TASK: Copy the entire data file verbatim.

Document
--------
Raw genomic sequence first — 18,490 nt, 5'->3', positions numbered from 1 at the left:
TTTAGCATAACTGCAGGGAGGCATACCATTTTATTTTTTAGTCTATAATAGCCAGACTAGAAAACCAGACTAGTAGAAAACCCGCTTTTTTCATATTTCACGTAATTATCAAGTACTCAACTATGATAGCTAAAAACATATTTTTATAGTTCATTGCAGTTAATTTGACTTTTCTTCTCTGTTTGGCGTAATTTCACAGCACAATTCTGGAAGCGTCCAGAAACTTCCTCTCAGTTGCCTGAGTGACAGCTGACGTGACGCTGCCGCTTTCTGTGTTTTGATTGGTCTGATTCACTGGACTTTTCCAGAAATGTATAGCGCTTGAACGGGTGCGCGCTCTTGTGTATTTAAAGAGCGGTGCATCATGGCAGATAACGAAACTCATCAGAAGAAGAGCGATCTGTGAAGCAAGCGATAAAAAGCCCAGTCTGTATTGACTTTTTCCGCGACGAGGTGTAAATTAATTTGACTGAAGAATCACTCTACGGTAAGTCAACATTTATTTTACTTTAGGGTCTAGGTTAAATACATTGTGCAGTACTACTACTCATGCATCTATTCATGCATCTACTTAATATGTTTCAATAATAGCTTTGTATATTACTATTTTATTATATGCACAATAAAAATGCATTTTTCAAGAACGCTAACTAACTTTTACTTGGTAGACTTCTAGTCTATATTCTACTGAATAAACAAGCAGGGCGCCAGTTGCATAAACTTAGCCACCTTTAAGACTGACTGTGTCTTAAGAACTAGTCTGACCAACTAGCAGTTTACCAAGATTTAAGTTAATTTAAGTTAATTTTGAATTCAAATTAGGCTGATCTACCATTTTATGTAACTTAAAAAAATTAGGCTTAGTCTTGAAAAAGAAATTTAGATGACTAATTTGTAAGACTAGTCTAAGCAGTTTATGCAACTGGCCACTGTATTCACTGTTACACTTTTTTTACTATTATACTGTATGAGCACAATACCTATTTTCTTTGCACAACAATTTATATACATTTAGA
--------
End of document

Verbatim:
Raw genomic sequence first — 18,490 nt, 5'->3', positions numbered from 1 at the left:
TTTAGCATAACTGCAGGGAGGCATACCATTTTATTTTTTAGTCTATAATAGCCAGACTAGAAAACCAGACTAGTAGAAAACCCGCTTTTTTCATATTTCACGTAATTATCAAGTACTCAACTATGATAGCTAAAAACATATTTTTATAGTTCATTGCAGTTAATTTGACTTTTCTTCTCTGTTTGGCGTAATTTCACAGCACAATTCTGGAAGCGTCCAGAAACTTCCTCTCAGTTGCCTGAGTGACAGCTGACGTGACGCTGCCGCTTTCTGTGTTTTGATTGGTCTGATTCACTGGACTTTTCCAGAAATGTATAGCGCTTGAACGGGTGCGCGCTCTTGTGTATTTAAAGAGCGGTGCATCATGGCAGATAACGAAACTCATCAGAAGAAGAGCGATCTGTGAAGCAAGCGATAAAAAGCCCAGTCTGTATTGACTTTTTCCGCGACGAGGTGTAAATTAATTTGACTGAAGAATCACTCTACGGTAAGTCAACATTTATTTTACTTTAGGGTCTAGGTTAAATACATTGTGCAGTACTACTACTCATGCATCTATTCATGCATCTACTTAATATGTTTCAATAATAGCTTTGTATATTACTATTTTATTATATGCACAATAAAAATGCATTTTTCAAGAACGCTAACTAACTTTTACTTGGTAGACTTCTAGTCTATATTCTACTGAATAAACAAGCAGGGCGCCAGTTGCATAAACTTAGCCACCTTTAAGACTGACTGTGTCTTAAGAACTAGTCTGACCAACTAGCAGTTTACCAAGATTTAAGTTAATTTAAGTTAATTTTGAATTCAAATTAGGCTGATCTACCATTTTATGTAACTTAAAAAAATTAGGCTTAGTCTTGAAAAAGAAATTTAGATGACTAATTTGTAAGACTAGTCTAAGCAGTTTATGCAACTGGCCACTGTATTCACTGTTACACTTTTTTTACTATTATACTGTATGAGCACAATACCTATTTTCTTTGCACAACAATTTATATACATTTAGA